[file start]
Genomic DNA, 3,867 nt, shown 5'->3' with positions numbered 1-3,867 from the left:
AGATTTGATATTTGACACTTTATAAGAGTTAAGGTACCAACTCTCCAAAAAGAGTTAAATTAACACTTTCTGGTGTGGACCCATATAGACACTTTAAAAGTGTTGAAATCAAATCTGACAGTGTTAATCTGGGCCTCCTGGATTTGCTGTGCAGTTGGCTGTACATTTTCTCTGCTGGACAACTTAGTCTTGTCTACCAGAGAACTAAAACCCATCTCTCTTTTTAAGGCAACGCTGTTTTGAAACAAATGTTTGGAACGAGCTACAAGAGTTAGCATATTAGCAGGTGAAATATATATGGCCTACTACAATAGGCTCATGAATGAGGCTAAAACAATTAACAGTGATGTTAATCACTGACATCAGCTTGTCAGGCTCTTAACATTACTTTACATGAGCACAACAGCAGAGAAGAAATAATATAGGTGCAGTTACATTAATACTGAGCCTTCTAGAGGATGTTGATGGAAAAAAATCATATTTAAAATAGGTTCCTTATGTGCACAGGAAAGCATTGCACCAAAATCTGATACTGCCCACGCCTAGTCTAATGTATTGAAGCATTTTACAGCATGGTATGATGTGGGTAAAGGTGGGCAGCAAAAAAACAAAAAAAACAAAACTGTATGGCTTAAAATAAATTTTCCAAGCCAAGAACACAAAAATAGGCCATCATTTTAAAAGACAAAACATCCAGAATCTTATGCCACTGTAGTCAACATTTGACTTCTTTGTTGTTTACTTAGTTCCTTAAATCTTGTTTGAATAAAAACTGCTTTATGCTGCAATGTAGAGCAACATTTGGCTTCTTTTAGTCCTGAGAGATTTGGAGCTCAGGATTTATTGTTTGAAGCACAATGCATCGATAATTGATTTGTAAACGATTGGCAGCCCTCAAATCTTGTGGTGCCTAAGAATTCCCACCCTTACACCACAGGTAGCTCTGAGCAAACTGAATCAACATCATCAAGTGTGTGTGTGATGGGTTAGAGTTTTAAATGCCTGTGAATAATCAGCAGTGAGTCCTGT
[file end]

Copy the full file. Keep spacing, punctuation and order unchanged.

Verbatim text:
Genomic DNA, 3,867 nt, shown 5'->3' with positions numbered 1-3,867 from the left:
AGATTTGATATTTGACACTTTATAAGAGTTAAGGTACCAACTCTCCAAAAAGAGTTAAATTAACACTTTCTGGTGTGGACCCATATAGACACTTTAAAAGTGTTGAAATCAAATCTGACAGTGTTAATCTGGGCCTCCTGGATTTGCTGTGCAGTTGGCTGTACATTTTCTCTGCTGGACAACTTAGTCTTGTCTACCAGAGAACTAAAACCCATCTCTCTTTTTAAGGCAACGCTGTTTTGAAACAAATGTTTGGAACGAGCTACAAGAGTTAGCATATTAGCAGGTGAAATATATATGGCCTACTACAATAGGCTCATGAATGAGGCTAAAACAATTAACAGTGATGTTAATCACTGACATCAGCTTGTCAGGCTCTTAACATTACTTTACATGAGCACAACAGCAGAGAAGAAATAATATAGGTGCAGTTACATTAATACTGAGCCTTCTAGAGGATGTTGATGGAAAAAAATCATATTTAAAATAGGTTCCTTATGTGCACAGGAAAGCATTGCACCAAAATCTGATACTGCCCACGCCTAGTCTAATGTATTGAAGCATTTTACAGCATGGTATGATGTGGGTAAAGGTGGGCAGCAAAAAAACAAAAAAAACAAAACTGTATGGCTTAAAATAAATTTTCCAAGCCAAGAACACAAAAATAGGCCATCATTTTAAAAGACAAAACATCCAGAATCTTATGCCACTGTAGTCAACATTTGACTTCTTTGTTGTTTACTTAGTTCCTTAAATCTTGTTTGAATAAAAACTGCTTTATGCTGCAATGTAGAGCAACATTTGGCTTCTTTTAGTCCTGAGAGATTTGGAGCTCAGGATTTATTGTTTGAAGCACAATGCATCGATAATTGATTTGTAAACGATTGGCAGCCCTCAAATCTTGTGGTGCCTAAGAATTCCCACCCTTACACCACAGGTAGCTCTGAGCAAACTGAATCAACATCATCAAGTGTGTGTGTGATGGGTTAGAGTTTTAAATGCCTGTGAATAATCAGCAGTGAGTCCTGT